Three years ago, the NCAA decided to put the checking from behind penalty at the top of their rotating rule book. The first half of that next season was a disaster, with every borderline hit being given an unbending 5-minute major penalty and game misconduct. Games were ruined, teeth were gnashed, and eventually, things pretty much went back to normal after about half of a season.
For whatever reason, that rule has been back in the news a lot in recent weeks in the WCHA, and some of the same issues people had with it in the past are coming back again. There were two instances of particular interest this past weekend. On Saturday night, Alaska-Anchorage's Mat Robinson was given a checking from behind major, which Dave Shyiak wasn't happy with, and most agreed was questionable at best, and on Friday night, Minnesota State's Trevor Bruess got a 2-minute boarding penalty, which almost certainly should have been given a CFB major.(Bruess was busy last weekend as far as officiating controversies. He also had a goal disallowed thanks to the NCAA's confusing rules regarding deflecting the puck into the net. The officials got the call right as the rules are written--No deflecting the puck into the net with your foot, unless it deflects in off your foot--but the situation would have been a million times simpler if they just deleted that whole section out of the rulebook. Why keep the phrase "when in doubt" in the rulebook, when you can just as easily remove all doubt?)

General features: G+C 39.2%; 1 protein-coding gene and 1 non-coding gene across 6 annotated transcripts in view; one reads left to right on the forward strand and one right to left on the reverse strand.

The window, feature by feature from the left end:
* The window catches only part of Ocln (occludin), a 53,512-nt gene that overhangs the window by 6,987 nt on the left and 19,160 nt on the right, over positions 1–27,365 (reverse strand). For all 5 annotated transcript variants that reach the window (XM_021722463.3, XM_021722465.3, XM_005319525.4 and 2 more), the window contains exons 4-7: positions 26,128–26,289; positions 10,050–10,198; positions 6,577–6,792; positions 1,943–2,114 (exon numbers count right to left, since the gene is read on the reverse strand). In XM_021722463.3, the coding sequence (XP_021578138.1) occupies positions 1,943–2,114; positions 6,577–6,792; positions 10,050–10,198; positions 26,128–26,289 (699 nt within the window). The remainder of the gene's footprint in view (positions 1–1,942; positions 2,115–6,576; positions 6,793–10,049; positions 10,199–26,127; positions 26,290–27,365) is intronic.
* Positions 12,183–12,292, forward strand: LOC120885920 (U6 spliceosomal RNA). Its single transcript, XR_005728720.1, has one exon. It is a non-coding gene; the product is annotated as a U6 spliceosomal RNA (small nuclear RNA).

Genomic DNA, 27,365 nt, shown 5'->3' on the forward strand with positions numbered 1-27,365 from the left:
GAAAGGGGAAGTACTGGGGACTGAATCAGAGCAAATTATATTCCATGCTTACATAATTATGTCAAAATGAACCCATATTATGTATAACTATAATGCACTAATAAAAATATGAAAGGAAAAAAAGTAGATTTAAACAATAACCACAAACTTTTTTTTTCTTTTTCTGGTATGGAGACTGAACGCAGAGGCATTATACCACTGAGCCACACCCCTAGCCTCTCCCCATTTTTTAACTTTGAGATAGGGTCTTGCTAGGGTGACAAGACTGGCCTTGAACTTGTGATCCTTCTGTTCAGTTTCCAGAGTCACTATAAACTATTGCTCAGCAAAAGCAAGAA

Therein lies the problem with this rule. The 5-minute major and game misconduct is too severe, and the simple 2-minute penalty is too light for about 90% of these situations. I don't think either player was intentionally, or maliciously putting the other player into the boards from behind, but at the same time, a potentially dangerous situation arose from both. It would seem the most logical resolution would be giving the officials more options when it came to calling checking from behind penalties.
Three years ago, I, like a lot of other people, were strongly in favor of adding a 2-minute penalty with a 10-minute misconduct for more borderline checking from behind calls. The possibility was even discussed by the NCAA Rules Committee, but was eventually shot down for fear of appearing soft on checks from behind. Maybe now is the time, with the issue being a little less politicized, to review this possibility and make things a little easier on the officials.